August 23, 2012

The Modern Silk Road

We talked about Chinese e-commerce back in May, on our blog “The Lure of the East,” and how we will be watching to see what happens next. Since then, it’s just gotten more and more predominant as the potential of this fast growing market and the consumers it encompasses continues to rapidly evolve. In general, global online retail has not reached it's full potential and by 2015, the majority of online sales are expected to primarily come from China, the U.S., India, Japan, and Brazil.

As of December, there were around 500 million Chinese "netizens" and with this growth also comes the need for awareness of internet scams in the form of counterfeit goods, fraud, and spam. For some consumers, it can be extremely difficult to differentiate real websites from fake ones and unfortunately there is still a major lack of online regulations. Even Taobao, the largest consumer to consumer marketplace in China (similar to that of eBay and Amazon), has received more than 8.7 million complaints. Despite, China's e-commerce continues to remain a major interest for western companies.

photo via WWD

From Groupon’s discount deals to major department stores like Macy’s, retailers are aggressively trying to tap into China’s online shopping boom. Just last year, in collaboration with the e-commerce company, FiftyOne, began selling to more than 100 countries worldwide, including China. However, today, as Macy's continues to further push their international presence in Asia, the department chain has invested $15 million in the Chinese based e-commerce firm, VIPStore Co. Ltd., to begin selling their private label, INC via the website For these western companies, it’s not only about expanding their market opportunity, but learning more about who this unfamiliar customer base is through trial and error.

photo via Macaron Magazine

J.Crew in general is skipping straight over Europe and setting up shops right in Hong Kong and Beijing this autumn. While the company does ship internationally via their website, the mid-market retailer solely has a brick and mortar presence in the U.S. and Canada. Through an upcoming partnership with the Asian department chain, Lane Crawford, J.Crew will now face a new route of expansion to introduce their trendy styles, Italian fabrics, and mid-level prices to the Chinese contemporary market.

photo via e-architect

Not everyone is enthused by China's fast growing economy and it just so happens architect, Wang Shu, the recent Pritzker Prize winner is one of them. Wang, who has been trying to preserve Chinese culture for the past 10 years, feels the changing economy is ruining its traditional roots. He continues to wear traditional Chinese clothes and avoid any commercial developments in relation to his work. This rapid surge in the e-commerce market challenges these ideals and maybe as a counter reaction, a shift towards Chinese heritage will arise to balance this online expansion.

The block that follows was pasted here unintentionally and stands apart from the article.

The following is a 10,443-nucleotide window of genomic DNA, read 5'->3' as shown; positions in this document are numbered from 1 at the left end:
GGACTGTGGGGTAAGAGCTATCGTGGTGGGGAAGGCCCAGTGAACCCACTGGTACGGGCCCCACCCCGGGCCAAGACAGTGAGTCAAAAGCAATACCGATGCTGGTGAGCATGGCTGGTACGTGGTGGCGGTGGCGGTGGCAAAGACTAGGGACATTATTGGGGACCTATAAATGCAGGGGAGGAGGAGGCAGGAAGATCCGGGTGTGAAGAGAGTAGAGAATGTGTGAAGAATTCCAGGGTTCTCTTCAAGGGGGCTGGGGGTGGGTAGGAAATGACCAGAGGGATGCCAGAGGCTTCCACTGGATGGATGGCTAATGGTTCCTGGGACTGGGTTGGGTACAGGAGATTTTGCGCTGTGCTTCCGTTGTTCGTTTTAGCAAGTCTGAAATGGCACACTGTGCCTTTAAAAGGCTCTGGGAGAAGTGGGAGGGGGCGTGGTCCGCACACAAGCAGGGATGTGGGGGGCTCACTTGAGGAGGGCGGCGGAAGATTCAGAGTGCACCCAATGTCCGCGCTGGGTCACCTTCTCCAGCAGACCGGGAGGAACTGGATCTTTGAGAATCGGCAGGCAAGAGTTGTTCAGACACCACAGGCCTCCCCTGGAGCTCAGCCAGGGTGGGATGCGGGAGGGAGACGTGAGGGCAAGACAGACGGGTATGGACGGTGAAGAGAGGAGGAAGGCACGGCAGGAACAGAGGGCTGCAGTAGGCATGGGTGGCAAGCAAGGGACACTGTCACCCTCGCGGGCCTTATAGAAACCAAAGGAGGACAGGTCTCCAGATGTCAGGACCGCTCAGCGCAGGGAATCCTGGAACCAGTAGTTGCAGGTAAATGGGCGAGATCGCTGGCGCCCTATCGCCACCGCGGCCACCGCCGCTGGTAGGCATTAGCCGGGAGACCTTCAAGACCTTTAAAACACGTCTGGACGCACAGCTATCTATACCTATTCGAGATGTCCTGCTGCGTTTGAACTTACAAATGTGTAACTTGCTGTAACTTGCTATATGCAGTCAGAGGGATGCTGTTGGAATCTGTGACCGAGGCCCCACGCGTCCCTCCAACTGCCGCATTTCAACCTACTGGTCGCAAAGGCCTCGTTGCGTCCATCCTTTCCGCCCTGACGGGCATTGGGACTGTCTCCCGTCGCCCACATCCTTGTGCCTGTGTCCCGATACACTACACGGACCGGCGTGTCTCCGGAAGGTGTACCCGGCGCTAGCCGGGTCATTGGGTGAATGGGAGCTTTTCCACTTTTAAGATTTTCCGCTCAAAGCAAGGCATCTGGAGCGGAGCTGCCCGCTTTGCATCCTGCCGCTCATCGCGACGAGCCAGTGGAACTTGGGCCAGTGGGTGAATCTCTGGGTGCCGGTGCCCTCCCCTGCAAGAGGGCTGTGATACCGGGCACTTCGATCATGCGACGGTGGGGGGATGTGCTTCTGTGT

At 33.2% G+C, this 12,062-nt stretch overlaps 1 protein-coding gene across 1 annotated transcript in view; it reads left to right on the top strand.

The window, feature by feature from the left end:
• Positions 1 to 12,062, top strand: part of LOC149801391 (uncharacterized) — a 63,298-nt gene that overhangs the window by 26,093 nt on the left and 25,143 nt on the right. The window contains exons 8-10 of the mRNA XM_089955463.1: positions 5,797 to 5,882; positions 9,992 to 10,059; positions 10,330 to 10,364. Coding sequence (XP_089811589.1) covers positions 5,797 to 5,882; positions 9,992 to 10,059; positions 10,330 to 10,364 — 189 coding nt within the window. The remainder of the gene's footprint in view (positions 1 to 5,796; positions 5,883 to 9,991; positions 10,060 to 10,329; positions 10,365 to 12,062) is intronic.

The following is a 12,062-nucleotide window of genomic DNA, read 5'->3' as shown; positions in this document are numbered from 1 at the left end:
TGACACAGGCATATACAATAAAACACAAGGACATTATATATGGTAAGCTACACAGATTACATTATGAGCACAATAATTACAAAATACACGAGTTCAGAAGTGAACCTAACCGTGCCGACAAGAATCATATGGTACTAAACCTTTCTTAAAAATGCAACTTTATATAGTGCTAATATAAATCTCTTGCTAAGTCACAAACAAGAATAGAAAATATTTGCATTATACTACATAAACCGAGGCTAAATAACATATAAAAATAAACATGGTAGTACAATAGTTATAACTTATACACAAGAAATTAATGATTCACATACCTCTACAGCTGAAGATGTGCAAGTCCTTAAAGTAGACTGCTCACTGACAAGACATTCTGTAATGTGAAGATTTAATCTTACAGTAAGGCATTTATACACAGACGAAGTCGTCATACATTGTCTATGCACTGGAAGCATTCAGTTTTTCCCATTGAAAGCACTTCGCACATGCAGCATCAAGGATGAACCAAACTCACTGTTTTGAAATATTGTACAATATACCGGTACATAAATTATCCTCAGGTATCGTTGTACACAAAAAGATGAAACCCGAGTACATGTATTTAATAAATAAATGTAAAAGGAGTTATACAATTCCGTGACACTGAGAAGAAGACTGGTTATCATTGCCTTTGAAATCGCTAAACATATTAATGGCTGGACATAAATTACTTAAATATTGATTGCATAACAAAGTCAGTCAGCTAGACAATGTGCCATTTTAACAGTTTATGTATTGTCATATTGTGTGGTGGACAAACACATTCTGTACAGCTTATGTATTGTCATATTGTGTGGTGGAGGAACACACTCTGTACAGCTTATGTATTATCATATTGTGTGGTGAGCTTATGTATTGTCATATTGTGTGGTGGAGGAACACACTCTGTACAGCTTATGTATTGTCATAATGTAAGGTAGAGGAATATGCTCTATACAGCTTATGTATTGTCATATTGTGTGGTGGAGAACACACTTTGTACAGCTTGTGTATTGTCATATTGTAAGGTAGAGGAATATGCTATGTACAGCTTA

photo via Xander Zhou

On the other hand, a new globalized generation is emerging which includes menswear designer Xander Zhou. From his point of view, he doesn't want "the burden to glorify my Chineseness" and his aesthetic   lacks any resemblance to his traditional heritage with edgy silhouettes and experimental materials. For this generation, there is a major importance to stand out for what they are good at and distinguish themselves from solely being recognized by representing their culture.

photo via WWD

Either way, one contemporary market in demand without a doubt is trendy, brand name looking denim, to the point that some Chinese consumers don't even care whether it is authentic or not. For instance, just outside Shanghai at a small shop called 2046 Boy, young men's denim labels like Levi's, Tommy Hilfiger, Dsquared2, Ralph Lauren, and others are sold at super low price points. Whether this shop's product consists of knockoffs or extra stock from factories is unknown and the university students, migrant workers, and blue collar professionals that shop there don't question it. Overall, Chinese consumers are hesitant to spend the cash on foreign designer jeans and prefer style over brand value.

While the Chinese economy remains on the rise and is expected to be the largest online retail market by 2013, there are plenty of challenges facing western companies looking to move into Asia. With price being one of the most important factors when shopping online, Chinese sites have already begun e-commerce wars that compete against quality, retail prices, and express deliveries. Not to mention counterfeit merchandise, internet barriers, and simply learning to understand the more conservative and self-controlled mindsets of Chinese consumers are major obstacles, despite online platforms offering the best approach for western retailers to access Asia. However, looking at the vast market potential, we suspect these obstacles won't be stopping anyone. 

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